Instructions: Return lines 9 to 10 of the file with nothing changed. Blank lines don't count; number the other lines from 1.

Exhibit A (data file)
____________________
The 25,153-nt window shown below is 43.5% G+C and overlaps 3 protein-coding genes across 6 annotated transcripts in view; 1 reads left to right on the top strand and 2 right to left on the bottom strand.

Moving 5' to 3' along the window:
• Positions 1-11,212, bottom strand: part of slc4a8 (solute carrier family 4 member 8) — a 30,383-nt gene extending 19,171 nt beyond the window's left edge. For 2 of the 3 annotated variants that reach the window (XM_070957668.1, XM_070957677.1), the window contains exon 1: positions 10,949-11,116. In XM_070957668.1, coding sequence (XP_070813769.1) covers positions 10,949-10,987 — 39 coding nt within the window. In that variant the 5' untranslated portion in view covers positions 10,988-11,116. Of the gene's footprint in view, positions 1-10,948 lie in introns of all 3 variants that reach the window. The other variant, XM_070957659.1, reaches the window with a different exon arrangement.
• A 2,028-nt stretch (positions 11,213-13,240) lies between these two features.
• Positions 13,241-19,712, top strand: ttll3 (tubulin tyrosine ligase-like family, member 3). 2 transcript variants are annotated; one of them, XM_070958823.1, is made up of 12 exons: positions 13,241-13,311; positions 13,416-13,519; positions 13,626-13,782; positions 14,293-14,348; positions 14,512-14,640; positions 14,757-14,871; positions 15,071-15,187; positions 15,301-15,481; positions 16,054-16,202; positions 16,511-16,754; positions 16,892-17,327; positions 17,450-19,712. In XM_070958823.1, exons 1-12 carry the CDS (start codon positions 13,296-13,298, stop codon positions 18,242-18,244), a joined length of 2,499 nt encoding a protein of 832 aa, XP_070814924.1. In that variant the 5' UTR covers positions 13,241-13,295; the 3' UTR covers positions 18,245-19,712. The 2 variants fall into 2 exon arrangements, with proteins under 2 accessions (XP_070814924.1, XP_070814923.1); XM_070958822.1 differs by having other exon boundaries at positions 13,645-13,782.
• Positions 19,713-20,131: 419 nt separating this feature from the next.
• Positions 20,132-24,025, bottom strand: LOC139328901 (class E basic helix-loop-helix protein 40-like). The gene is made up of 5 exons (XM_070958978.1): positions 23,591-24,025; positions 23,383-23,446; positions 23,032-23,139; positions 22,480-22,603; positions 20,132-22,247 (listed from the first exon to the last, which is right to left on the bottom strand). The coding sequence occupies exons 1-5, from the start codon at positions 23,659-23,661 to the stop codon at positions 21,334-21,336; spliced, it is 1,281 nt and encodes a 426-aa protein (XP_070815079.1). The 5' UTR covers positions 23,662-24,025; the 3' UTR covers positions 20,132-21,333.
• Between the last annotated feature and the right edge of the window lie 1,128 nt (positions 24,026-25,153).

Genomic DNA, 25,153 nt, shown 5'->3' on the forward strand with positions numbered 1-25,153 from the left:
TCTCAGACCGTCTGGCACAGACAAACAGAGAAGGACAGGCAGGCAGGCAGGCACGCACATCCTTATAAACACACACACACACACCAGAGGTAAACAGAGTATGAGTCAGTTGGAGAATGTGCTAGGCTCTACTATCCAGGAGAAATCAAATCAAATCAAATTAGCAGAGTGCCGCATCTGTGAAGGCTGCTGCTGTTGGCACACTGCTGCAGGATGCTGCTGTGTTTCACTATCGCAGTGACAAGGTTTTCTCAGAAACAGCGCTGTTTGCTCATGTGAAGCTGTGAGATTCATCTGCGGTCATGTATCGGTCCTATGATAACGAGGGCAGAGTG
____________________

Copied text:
Genomic DNA, 25,153 nt, shown 5'->3' on the forward strand with positions numbered 1-25,153 from the left:
TCTCAGACCGTCTGGCACAGACAAACAGAGAAGGACAGGCAGGCAGGCAGGCACGCACATCCTTATAAACACACACACACACACCAGAGGTAAACAGAGTATGAGTCAGTTGGAGAATGTGCTAGGCTCTACTATCCAGGAGAAATCAAATCAAATCAAATTAGCAGAGTGCCGCATCTGTGAAGGCTGCTGCTGTTGGCACACTGCTGCAGGATGCTGCTGTGTTTCACTATCGCAGTGACAAGGTTTTCTCAGAAACAGCGCTGTTTGCTCATGTGAAGCTGTGAGATTCATCTGCGGTCATGTATCGGTCCTATGATAACGAGGGCAGAGTG